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Please be aware that this old REACH registration data factsheet is no longer maintained; it remains frozen as of 19th May 2023.

The new ECHA CHEM database has been released by ECHA, and it now contains all REACH registration data. There are more details on the transition of ECHA's published data to ECHA CHEM here.

Diss Factsheets

Administrative data

basic toxicokinetics, other
Type of information:
other: Theoretical assessment
Adequacy of study:
key study
Study period:
07 October 2021
2 (reliable with restrictions)
Rationale for reliability incl. deficiencies:
other: Non-GLP assessment report based on expert judgement

Data source

Reference Type:
study report
Report date:

Materials and methods

Objective of study:
Test guideline
no guideline required
Principles of method if other than guideline:
An expert assessment was made based on all data available.
GLP compliance:

Test material

Constituent 1
Chemical structure
Reference substance name:
Molecular formula:
Test material form:
solid: particulate/powder
Details on test material:
- Appearance: Off-white powder
- Storage condition: At room temperature protected from light

Test animals

other: none

Administration / exposure

Route of administration:
other: Oral, dermal and inhalation
other: Not applicable
Details on study design:
A toxicokinetic assessment has been performed based on available physico-chemical properties and toxicological data of the substance.

Results and discussion

Any other information on results incl. tables

After exposure, a substance can enter the body via the gastrointestinal tract, the lungs and the skin. Since different parameters are relevant to estimate adsorption depending on the route of exposure, the three routes will be addressed individually.
In general, a compound needs to be dissolved before it can be taken up from the gastrointestinal tract after oral administration1. Pergafast 425 has a relatively high molecular weight (513.6), which will limit passage through biological membranes. Pergafast 425 shows low water solubility of 0.00474 mg/L and a high partition coefficient (Log Pow: 4.3) which makes the substance not favorable for absorption by the GI-tract via passive diffusion.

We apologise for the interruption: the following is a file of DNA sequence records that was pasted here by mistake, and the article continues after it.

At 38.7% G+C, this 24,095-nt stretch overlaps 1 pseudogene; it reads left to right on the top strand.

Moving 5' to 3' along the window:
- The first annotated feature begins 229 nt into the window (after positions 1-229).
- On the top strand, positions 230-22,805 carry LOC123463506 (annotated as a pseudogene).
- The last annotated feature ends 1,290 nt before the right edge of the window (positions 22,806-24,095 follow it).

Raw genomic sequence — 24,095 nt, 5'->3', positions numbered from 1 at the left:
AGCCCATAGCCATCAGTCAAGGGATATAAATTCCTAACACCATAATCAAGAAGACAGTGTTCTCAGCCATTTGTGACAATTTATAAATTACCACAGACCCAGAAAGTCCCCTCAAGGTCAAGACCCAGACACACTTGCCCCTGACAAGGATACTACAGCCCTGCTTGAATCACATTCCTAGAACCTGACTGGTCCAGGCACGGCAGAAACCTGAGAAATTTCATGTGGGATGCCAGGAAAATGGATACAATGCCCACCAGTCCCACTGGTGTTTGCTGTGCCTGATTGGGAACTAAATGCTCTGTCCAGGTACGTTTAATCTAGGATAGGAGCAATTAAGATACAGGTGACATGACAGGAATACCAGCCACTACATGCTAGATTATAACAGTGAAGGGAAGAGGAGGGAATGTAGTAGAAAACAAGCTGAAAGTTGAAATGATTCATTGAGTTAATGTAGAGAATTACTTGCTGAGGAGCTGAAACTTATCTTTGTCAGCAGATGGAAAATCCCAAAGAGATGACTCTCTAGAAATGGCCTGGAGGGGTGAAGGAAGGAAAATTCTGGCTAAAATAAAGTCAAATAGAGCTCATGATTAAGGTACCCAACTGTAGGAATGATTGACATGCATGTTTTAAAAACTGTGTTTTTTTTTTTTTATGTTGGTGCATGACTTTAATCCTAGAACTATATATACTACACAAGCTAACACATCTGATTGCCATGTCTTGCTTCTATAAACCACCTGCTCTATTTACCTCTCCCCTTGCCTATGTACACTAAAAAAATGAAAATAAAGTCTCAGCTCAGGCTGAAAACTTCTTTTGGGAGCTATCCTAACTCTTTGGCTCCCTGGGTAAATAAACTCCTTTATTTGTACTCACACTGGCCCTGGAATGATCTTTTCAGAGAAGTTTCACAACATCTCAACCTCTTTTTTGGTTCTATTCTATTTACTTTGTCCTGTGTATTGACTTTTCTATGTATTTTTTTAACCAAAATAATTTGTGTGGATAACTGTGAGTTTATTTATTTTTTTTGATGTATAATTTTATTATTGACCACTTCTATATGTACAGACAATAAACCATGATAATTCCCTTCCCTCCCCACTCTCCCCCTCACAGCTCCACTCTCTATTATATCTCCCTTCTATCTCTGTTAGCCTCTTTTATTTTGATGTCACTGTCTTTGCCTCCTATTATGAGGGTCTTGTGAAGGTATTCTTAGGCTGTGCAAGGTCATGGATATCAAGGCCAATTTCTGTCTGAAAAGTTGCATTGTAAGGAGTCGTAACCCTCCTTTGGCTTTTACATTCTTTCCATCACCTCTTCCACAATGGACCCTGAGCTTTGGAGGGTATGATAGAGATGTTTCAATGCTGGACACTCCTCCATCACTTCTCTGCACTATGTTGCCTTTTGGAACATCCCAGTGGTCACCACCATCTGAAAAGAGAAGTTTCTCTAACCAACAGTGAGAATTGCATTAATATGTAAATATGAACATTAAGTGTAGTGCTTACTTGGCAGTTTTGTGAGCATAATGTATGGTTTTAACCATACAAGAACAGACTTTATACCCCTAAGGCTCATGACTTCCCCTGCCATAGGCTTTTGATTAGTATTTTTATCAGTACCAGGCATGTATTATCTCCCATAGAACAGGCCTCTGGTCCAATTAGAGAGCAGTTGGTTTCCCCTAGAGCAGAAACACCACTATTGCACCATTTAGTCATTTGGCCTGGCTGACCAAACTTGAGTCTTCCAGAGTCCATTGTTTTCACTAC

However, the substance could be taken up via micellular solubilization by bile salts and uptake via the lymphatic system or transport via pinocytosis. Based on these physicochemical properties of Pergafast 425, a moderate uptake by the GI-tract is anticipated, and for risk assessment purposes the oral absorption of Pergafast 425 is set at 50%. The results of the toxicity studies do not provide reasons to deviate from the proposed oral absorption.
For inhaled substances the process of deposition of the substance on the surface of the respiratory tract and the actual absorption have to be differentiated. Pergafast 425 has a low vapour pressure (20°C: < 8.4 x 10-7 Pa) and was found to decompose before a boiling point was reached, which indicates that the substance is not very volatile and exposure to the substance as a vapour is unlikely. Pergafast 425 is a powder. Since 90% of the particles is smaller than 55.0 μM, the largest part of the substance has the potential to be inhaled and may reach the thoric region. Furthermore, 50% is smaller than 12.9 μM, which means that at least 50% of the substance may reach the alveolar region of the respiratory tract. If these particles reach these regions, Pergafast 425 is likely to be taken up via micellular solubilization.
Therefore, it is concluded that for risk assessment purposes the inhalation absorption of Pergafast 425 is set at 100%.

As Pergafast 425 is a powder, uptake through the skin is unlikely to occur unless it is dissolved in a body fluid (sweat). Pergafast 425 is poorly soluble in water (below 1 mg/L), therefore is the partition from the stratum corneum into the epidermis is expected to be limited. Its ability to dissolve in lipids will favour uptake into stratum corneum. Its high molecular weight makes the substance not favourable for dermal uptake. According to the guidance2, a default value of 10% skin absorption is used when the molecular mass is above 500 and log Pow is outside the range [-1, 4]. Since the substance has a molecular weight of 513.6 and a log Pow of 4.3, it those meet both criteria and the dermal absorption of Pergafast 425 for risk assessment purposes is thus set at 10%. The dermal toxicity data do not provide reason to deviate from the proposed dermal absorption factor.
Generally, substances with a high log Pow value have long biological half-lives. Daily exposure to substances with a log Pow of around 4 or higher could result in a buildup of that substance within the body. Pergafast 425 showed a BCF below 100, which indicates a low bioaccumulation potential. Therefore, the bioaccumulation potential of Pergafast 425 is expected to be low.

Ref. 1 Martinez MN, Amidon GL. Mechanistic approach to understanding the factors
affecting drug absorption: a review of fundamentals. J Clin Pharmacol 2002; 42:
Ref. 2 Guidance for the implementation of REACH. Guidance on information  requirements and chemical safety assessment. Chapter R.7c: Endpoint specific
guidance. European Chemical Agency, Version 6.0 November 2016.

Applicant's summary and conclusion

A toxicokinetic assessment was performed based on the available data of the substance.
Based on the physical/chemical properties of the substance, absorption factors for this
substance are derived to be 50% (oral), 100% (inhalation) and 10% (dermal) for risk
assessment purposes. The bioaccumulation potential is expected to be low.